A train carrying tons of vital humanitarian relief has crossed into northern Afghanistan from neighboring Uzbekistan using a just-re-opened bridge for the first time in five years.
Sunday's 15-rail-car shipment across the Amu Darya River's Friendship Bridge carried tons of sorely-needed grain and flour for displaced Afghans fighting bitter cold, hunger, and disease.
Relief and humanitarian organizations pressured Uzbekistan to re-open the bridge to allow more relief into Afghanistan. Aid workers warned they could not transport sufficient supplies by river barge to stave off the war-torn country's humanitarian crisis.
The shipment was the first since Uzbekistan sealed its borders after the hard-line Taleban movement seized power in Afghanistan in 1996. Uzbek President Islam Karimov announced the bridge's re-opening after meeting in Tashkent Saturday with U-S Secretary of State Colin Powell.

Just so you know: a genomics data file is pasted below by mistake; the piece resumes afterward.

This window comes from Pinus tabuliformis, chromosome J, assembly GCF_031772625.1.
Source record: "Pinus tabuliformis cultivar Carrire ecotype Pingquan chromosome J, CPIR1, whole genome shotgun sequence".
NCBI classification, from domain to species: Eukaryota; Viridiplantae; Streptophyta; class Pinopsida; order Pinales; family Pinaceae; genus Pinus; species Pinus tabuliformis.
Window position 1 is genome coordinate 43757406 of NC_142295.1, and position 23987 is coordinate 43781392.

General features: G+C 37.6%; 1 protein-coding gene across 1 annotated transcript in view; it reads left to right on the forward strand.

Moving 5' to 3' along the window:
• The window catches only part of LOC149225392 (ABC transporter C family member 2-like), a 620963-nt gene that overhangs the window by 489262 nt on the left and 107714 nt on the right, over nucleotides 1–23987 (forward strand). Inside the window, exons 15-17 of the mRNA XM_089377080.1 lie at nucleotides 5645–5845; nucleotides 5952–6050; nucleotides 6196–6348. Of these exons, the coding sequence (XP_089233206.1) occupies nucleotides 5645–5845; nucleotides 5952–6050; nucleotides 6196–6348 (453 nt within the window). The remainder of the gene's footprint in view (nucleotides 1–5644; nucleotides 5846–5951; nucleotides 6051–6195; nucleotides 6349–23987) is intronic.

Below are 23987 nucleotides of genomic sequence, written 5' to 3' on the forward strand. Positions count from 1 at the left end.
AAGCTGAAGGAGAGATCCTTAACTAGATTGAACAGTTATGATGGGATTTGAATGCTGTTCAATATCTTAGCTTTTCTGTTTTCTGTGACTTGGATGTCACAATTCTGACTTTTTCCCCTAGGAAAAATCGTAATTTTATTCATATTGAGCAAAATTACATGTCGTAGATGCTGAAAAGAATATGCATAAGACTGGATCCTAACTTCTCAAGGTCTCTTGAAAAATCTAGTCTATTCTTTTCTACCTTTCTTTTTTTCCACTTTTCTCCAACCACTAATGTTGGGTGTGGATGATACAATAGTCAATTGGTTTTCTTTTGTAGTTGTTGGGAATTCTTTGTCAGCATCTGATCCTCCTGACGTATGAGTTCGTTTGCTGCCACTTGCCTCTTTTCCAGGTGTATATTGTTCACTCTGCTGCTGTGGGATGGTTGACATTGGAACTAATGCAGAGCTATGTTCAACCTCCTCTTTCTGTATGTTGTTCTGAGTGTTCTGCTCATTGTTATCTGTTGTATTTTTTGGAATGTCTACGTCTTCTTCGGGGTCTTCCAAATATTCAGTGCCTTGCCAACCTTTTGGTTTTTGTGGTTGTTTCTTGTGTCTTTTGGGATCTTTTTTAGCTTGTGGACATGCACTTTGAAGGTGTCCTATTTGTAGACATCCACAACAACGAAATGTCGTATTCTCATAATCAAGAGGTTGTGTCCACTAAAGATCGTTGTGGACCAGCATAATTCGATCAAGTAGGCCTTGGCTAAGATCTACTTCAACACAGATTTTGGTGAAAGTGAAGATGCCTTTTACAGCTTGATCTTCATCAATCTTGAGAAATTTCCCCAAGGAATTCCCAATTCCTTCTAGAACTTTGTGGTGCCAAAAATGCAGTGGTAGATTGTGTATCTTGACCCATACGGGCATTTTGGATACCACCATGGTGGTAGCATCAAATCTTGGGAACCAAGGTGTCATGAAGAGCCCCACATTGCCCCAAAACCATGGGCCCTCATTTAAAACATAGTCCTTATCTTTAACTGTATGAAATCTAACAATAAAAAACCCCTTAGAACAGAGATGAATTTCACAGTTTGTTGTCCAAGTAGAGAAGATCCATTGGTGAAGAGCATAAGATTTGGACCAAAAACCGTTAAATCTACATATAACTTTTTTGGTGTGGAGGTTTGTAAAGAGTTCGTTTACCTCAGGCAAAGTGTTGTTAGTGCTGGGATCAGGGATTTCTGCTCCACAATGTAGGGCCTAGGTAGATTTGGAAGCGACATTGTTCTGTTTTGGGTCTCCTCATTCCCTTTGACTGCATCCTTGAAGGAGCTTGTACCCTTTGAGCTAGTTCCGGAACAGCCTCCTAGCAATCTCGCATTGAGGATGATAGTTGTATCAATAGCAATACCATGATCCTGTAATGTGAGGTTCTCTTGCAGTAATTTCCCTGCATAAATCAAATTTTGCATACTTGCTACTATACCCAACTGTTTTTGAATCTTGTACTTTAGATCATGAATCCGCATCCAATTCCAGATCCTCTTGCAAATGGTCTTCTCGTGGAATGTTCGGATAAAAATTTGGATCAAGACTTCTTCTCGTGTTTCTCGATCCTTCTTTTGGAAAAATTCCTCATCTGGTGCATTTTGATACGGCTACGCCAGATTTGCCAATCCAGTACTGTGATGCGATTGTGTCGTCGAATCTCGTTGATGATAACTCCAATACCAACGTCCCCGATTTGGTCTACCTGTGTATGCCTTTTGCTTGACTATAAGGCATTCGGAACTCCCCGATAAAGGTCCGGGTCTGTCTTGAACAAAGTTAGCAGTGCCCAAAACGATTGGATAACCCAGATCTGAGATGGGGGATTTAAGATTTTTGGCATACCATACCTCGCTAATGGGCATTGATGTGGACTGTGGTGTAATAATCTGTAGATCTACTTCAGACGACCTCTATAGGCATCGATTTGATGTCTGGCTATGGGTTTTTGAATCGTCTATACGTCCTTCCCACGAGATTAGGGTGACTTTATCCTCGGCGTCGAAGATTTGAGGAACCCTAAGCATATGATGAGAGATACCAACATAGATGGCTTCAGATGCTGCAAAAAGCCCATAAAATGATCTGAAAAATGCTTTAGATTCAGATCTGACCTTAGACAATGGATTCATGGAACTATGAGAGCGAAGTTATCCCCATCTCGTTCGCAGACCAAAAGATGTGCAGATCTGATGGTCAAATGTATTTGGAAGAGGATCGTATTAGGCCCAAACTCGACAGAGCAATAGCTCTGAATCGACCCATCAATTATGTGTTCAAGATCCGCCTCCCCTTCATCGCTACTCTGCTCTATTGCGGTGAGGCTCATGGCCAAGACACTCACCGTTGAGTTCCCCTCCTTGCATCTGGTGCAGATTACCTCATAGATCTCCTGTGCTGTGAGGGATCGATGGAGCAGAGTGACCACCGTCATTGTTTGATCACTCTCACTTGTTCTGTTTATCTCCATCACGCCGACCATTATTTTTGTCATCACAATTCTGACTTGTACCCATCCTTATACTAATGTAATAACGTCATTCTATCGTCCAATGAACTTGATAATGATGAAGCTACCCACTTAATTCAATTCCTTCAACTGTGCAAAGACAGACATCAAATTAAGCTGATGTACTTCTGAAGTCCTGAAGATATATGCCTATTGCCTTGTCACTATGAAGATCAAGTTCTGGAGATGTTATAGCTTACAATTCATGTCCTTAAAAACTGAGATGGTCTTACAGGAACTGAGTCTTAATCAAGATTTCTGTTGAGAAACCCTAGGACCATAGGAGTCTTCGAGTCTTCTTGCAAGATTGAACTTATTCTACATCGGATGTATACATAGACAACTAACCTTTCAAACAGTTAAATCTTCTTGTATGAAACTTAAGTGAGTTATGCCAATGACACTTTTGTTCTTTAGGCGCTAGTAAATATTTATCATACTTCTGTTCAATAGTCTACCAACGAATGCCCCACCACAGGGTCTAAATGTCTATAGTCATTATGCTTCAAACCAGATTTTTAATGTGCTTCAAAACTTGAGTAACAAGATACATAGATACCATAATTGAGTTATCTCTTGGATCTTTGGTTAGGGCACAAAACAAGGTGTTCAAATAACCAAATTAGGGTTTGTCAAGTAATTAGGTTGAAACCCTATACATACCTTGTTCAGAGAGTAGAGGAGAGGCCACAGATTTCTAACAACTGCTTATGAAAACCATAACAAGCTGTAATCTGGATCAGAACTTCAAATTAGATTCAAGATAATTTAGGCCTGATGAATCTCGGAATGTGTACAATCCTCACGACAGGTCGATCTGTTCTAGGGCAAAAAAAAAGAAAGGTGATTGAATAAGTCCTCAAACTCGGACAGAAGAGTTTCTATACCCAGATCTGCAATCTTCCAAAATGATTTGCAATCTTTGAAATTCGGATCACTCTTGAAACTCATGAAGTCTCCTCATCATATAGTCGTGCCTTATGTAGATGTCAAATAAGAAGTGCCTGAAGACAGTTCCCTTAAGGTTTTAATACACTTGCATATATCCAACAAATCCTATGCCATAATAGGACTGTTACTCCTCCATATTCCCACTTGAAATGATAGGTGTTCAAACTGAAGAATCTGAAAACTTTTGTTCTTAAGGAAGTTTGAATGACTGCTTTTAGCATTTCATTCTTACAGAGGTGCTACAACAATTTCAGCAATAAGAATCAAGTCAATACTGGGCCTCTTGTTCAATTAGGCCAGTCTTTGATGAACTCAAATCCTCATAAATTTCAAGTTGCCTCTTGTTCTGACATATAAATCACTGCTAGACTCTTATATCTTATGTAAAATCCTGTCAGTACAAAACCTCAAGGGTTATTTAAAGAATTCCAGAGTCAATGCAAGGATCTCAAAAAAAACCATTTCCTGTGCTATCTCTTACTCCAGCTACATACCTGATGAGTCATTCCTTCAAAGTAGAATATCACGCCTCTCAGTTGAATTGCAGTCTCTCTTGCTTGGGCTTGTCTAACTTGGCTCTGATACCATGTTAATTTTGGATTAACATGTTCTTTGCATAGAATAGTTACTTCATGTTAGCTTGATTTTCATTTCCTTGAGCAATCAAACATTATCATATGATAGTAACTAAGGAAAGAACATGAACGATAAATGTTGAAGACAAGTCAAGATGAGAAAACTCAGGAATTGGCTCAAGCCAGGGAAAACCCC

Armed Uzbek guards were stationed along the bridge, and the Associated Press said the rail convoy was met on the Afghan side by ethnic Uzbek warlord Rashid Dostam. General Dostam's Northern Alliance forces took control of northern Afghanistan from the Taleban nearly three weeks ago.
In neighboring Tajikistan, officials said a key river crossing into Afghanistan has also been re-opened to humanitarian aid convoys.